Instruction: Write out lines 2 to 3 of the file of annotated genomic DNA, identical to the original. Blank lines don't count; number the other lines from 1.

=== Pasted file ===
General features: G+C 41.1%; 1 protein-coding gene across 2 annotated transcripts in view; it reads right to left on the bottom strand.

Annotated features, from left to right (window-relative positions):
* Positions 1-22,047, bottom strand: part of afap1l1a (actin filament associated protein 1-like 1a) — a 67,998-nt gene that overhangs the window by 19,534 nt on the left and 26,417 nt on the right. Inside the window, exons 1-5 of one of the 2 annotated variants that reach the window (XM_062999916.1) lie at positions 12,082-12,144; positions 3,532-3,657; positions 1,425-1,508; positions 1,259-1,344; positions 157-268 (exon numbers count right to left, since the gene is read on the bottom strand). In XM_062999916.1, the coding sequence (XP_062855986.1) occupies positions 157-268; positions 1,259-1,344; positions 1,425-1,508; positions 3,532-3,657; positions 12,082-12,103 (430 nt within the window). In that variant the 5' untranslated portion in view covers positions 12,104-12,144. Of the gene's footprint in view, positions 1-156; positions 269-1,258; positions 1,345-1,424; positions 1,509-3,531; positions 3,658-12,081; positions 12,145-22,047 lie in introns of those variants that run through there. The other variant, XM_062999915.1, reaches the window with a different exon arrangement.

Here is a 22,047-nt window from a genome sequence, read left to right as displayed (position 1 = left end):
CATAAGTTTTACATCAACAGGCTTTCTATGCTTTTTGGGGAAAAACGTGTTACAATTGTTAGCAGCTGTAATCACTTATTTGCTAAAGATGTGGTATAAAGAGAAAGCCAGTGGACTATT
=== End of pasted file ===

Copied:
Annotated features, from left to right (window-relative positions):
* Positions 1-22,047, bottom strand: part of afap1l1a (actin filament associated protein 1-like 1a) — a 67,998-nt gene that overhangs the window by 19,534 nt on the left and 26,417 nt on the right. Inside the window, exons 1-5 of one of the 2 annotated variants that reach the window (XM_062999916.1) lie at positions 12,082-12,144; positions 3,532-3,657; positions 1,425-1,508; positions 1,259-1,344; positions 157-268 (exon numbers count right to left, since the gene is read on the bottom strand). In XM_062999916.1, the coding sequence (XP_062855986.1) occupies positions 157-268; positions 1,259-1,344; positions 1,425-1,508; positions 3,532-3,657; positions 12,082-12,103 (430 nt within the window). In that variant the 5' untranslated portion in view covers positions 12,104-12,144. Of the gene's footprint in view, positions 1-156; positions 269-1,258; positions 1,345-1,424; positions 1,509-3,531; positions 3,658-12,081; positions 12,145-22,047 lie in introns of those variants that run through there. The other variant, XM_062999915.1, reaches the window with a different exon arrangement.